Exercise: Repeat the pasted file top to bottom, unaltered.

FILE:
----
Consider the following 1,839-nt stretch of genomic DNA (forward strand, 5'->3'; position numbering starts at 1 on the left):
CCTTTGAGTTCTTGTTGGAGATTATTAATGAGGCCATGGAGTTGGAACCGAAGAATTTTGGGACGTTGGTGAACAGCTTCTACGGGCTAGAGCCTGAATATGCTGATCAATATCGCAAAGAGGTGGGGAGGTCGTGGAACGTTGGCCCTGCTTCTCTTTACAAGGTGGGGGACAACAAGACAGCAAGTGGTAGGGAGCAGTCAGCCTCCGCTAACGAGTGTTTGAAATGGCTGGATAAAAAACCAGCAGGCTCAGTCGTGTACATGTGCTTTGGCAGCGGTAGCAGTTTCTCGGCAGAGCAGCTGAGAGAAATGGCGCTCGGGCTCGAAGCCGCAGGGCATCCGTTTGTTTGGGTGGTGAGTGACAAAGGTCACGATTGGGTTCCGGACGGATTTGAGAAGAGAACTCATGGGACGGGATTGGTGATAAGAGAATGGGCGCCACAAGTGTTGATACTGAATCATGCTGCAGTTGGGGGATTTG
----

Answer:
Consider the following 1,839-nt stretch of genomic DNA (forward strand, 5'->3'; position numbering starts at 1 on the left):
CCTTTGAGTTCTTGTTGGAGATTATTAATGAGGCCATGGAGTTGGAACCGAAGAATTTTGGGACGTTGGTGAACAGCTTCTACGGGCTAGAGCCTGAATATGCTGATCAATATCGCAAAGAGGTGGGGAGGTCGTGGAACGTTGGCCCTGCTTCTCTTTACAAGGTGGGGGACAACAAGACAGCAAGTGGTAGGGAGCAGTCAGCCTCCGCTAACGAGTGTTTGAAATGGCTGGATAAAAAACCAGCAGGCTCAGTCGTGTACATGTGCTTTGGCAGCGGTAGCAGTTTCTCGGCAGAGCAGCTGAGAGAAATGGCGCTCGGGCTCGAAGCCGCAGGGCATCCGTTTGTTTGGGTGGTGAGTGACAAAGGTCACGATTGGGTTCCGGACGGATTTGAGAAGAGAACTCATGGGACGGGATTGGTGATAAGAGAATGGGCGCCACAAGTGTTGATACTGAATCATGCTGCAGTTGGGGGATTTG